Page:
Brother-in-law says you should plan for all the things you NEED now, add 1/3 more space for when things change. Have to say that is true, we had our barn plan full, before we ever put the base down!! I got husband to add on another 20ft in length, though we could not imagine ever needing it! Yet we did later as our horse interests changed from only riding to include driving needs.

The wasted part on our barn was the 8ft overhang on one side. Plan was to park 2-horse trailer and truck under there, protected from the sun and weather on the north side. Overhang also covered the people doors for entry in rain or snow. That idea was pretty much a bust, snow swirled between small barn, woodlot and new barn, ending up in drifts along the north wall. This pretty much buried the trailer and truck above the wheels, so you could not get it out all winter.

However the overhang got "recycled" as we added a lean-to/shed on the north side. Only had to add length on the roof truss to meet new sidewall, not re-engineer the whole roof, for that additon. So the overhang became useful, about 7 years after the barn was first built. We park the trailers in that shed now, can pull a load of hay under the roof if rain looks likely and we are too tired to unload.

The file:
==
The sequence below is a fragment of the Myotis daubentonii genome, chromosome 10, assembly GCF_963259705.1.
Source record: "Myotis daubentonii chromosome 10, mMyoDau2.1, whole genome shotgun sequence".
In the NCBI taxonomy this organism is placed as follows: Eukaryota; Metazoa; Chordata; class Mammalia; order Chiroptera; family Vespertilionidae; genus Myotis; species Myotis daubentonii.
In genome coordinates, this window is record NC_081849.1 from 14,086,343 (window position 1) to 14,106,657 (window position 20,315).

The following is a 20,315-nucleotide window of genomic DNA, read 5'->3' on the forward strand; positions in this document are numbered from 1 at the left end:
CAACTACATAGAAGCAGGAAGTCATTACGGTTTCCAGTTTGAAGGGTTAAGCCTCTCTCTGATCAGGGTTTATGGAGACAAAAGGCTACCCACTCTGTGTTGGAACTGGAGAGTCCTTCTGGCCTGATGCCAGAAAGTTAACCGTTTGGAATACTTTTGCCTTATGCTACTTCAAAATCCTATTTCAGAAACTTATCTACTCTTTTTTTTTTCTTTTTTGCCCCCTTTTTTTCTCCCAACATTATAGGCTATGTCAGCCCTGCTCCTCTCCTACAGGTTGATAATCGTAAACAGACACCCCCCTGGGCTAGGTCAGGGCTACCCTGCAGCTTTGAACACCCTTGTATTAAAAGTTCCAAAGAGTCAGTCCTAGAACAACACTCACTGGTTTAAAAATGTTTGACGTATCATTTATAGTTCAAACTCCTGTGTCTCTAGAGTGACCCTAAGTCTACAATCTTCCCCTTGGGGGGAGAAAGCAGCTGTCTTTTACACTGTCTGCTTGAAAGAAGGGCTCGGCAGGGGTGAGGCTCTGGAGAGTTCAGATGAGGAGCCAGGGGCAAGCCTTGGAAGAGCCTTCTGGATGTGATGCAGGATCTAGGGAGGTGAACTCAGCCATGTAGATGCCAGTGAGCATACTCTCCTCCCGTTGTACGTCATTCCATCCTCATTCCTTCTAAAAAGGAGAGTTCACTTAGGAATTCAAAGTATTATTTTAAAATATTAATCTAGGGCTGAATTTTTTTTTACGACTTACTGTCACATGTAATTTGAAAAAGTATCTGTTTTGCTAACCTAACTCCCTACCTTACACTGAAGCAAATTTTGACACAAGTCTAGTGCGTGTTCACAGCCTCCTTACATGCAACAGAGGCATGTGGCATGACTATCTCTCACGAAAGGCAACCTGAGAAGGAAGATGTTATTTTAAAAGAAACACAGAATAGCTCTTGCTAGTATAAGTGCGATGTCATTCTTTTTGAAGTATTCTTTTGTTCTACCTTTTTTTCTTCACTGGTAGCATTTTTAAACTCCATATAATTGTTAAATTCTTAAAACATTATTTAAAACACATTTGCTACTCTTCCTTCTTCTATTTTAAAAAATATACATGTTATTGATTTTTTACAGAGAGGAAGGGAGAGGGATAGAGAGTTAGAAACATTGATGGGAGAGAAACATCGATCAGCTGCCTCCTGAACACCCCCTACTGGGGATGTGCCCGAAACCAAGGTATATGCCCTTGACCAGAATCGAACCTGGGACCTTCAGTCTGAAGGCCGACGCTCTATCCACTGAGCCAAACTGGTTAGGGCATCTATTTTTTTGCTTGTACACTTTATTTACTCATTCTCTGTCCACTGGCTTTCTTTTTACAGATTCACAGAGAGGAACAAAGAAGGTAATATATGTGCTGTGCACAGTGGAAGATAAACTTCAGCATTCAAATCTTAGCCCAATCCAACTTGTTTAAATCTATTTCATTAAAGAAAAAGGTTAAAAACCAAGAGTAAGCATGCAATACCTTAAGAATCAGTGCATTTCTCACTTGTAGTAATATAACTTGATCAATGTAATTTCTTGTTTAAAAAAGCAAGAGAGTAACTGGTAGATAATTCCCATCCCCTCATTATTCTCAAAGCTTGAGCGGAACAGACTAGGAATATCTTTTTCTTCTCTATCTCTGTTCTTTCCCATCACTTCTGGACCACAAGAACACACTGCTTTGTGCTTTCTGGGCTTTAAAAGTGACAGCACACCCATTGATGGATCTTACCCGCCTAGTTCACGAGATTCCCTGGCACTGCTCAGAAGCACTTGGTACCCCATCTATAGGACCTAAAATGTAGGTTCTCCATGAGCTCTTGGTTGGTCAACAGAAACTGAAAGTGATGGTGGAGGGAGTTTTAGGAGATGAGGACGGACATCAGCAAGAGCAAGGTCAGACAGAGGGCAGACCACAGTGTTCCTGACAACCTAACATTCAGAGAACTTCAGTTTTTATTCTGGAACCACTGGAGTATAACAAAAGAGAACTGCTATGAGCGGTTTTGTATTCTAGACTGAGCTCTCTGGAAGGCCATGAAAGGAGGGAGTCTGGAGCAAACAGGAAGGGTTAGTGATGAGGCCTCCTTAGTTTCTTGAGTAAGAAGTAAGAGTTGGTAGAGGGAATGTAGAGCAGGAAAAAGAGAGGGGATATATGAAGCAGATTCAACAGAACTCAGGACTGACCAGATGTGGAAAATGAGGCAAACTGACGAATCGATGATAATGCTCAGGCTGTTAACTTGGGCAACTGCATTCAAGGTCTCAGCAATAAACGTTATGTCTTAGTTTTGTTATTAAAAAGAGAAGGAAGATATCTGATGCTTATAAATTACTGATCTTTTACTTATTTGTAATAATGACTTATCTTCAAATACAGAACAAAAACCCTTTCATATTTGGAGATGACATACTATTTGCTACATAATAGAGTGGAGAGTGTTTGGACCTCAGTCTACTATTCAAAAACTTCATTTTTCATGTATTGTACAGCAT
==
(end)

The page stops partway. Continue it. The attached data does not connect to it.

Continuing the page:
Everything is pretty plain and workmanlike. No fancy work, no varnished walls, though the tack room walls and box stall faces are treated with Olympic opaque stain for waterproofing. No varnish! Everything has worked pretty well over the years, held up to hard usage, not cobbled together or needing much attention. Extremely usable for a variety of horse needs, Pony Club and 4-H demonstrations or work sites. You can have a dozen kids working on 6 horses under supervision, learning new stuff. Husband has built and repaired MANY things in that 12ft aisle out of the weather. We saddle up, hitch up horses in the aisle, then go use them.

Have fun with your barn plans.

Drive NJ
Jul. 8, 2010, 03:47 PM
Front and back stall doors for each stall. Having been involved in a fire I want to be able to get them out without going in the barn if possible